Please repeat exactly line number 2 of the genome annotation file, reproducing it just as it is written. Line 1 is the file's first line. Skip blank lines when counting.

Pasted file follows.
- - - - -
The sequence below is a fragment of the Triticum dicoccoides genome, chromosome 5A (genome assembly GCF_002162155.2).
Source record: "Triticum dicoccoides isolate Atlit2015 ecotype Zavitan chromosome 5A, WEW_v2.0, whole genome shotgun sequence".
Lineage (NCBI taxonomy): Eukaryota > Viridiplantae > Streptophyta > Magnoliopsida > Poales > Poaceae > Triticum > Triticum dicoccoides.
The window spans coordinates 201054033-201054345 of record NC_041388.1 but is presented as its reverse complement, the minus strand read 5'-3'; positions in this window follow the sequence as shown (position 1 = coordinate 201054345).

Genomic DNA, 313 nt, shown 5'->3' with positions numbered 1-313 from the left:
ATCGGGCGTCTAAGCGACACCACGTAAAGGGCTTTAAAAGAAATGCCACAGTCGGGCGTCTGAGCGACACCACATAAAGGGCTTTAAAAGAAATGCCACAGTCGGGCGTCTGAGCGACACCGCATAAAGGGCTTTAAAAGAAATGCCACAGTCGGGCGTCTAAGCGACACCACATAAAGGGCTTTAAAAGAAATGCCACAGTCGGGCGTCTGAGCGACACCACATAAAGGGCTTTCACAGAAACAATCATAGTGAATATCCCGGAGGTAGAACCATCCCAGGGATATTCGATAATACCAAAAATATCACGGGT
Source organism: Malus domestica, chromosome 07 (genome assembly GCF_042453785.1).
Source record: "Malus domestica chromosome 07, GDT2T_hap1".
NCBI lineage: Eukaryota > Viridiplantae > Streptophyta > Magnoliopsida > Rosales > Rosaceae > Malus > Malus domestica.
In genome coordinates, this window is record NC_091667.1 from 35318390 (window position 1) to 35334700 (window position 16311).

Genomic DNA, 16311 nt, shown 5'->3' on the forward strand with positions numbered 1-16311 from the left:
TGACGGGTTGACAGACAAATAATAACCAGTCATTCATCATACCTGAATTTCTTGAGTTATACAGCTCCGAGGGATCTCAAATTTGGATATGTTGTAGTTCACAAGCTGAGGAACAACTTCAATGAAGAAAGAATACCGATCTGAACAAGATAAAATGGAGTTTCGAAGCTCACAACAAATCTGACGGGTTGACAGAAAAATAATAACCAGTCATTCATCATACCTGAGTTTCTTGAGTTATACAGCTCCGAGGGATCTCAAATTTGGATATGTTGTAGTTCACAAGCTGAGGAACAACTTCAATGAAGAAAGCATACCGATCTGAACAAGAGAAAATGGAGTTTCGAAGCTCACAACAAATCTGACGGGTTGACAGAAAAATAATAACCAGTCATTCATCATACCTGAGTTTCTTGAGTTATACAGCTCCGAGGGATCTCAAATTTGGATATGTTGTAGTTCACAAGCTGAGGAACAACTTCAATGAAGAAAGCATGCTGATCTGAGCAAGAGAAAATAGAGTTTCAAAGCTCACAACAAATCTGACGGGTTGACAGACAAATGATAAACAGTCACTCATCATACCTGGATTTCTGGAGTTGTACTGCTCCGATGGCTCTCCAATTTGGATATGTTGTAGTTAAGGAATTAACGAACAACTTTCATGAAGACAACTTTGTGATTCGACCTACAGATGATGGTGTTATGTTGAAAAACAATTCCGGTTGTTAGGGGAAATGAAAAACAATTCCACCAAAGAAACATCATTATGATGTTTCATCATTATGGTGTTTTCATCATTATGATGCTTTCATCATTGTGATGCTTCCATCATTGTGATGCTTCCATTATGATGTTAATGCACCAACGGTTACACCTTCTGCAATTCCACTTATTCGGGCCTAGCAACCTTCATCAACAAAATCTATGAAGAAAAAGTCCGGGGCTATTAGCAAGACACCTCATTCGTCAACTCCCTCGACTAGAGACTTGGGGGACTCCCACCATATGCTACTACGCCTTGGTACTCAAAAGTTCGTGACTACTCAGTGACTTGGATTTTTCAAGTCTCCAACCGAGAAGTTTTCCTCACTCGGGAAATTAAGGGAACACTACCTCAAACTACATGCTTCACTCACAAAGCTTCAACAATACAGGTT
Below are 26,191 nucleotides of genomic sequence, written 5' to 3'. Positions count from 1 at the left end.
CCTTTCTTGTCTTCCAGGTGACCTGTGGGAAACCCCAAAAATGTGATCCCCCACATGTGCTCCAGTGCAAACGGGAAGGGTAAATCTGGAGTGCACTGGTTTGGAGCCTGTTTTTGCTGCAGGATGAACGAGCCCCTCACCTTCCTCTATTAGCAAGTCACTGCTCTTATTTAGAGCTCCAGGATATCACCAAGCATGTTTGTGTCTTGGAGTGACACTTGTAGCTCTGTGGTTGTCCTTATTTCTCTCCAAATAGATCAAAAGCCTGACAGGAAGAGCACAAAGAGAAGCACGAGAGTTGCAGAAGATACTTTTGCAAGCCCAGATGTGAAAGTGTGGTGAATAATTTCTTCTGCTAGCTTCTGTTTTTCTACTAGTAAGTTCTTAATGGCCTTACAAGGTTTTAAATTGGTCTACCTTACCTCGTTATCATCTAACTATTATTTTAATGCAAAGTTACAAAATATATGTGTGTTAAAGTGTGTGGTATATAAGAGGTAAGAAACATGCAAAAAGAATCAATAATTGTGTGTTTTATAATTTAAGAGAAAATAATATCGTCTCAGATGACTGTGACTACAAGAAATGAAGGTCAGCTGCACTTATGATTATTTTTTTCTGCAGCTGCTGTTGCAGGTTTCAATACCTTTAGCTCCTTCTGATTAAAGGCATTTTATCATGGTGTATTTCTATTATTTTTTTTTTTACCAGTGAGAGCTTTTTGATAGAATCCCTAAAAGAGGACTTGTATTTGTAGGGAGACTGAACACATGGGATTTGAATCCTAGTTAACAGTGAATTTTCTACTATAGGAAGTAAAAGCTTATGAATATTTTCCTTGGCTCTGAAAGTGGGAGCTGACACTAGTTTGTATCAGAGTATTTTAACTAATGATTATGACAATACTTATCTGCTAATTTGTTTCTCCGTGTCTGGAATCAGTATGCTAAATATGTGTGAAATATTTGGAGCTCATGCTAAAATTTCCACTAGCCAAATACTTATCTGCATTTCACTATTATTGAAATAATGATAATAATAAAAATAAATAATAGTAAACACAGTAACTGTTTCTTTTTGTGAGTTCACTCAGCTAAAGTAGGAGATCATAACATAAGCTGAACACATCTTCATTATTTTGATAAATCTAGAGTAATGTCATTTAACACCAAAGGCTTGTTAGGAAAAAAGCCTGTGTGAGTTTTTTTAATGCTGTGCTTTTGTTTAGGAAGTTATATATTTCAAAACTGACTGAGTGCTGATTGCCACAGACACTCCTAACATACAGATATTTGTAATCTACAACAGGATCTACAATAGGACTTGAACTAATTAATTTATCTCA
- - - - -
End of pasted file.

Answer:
Source record: "Triticum dicoccoides isolate Atlit2015 ecotype Zavitan chromosome 5A, WEW_v2.0, whole genome shotgun sequence".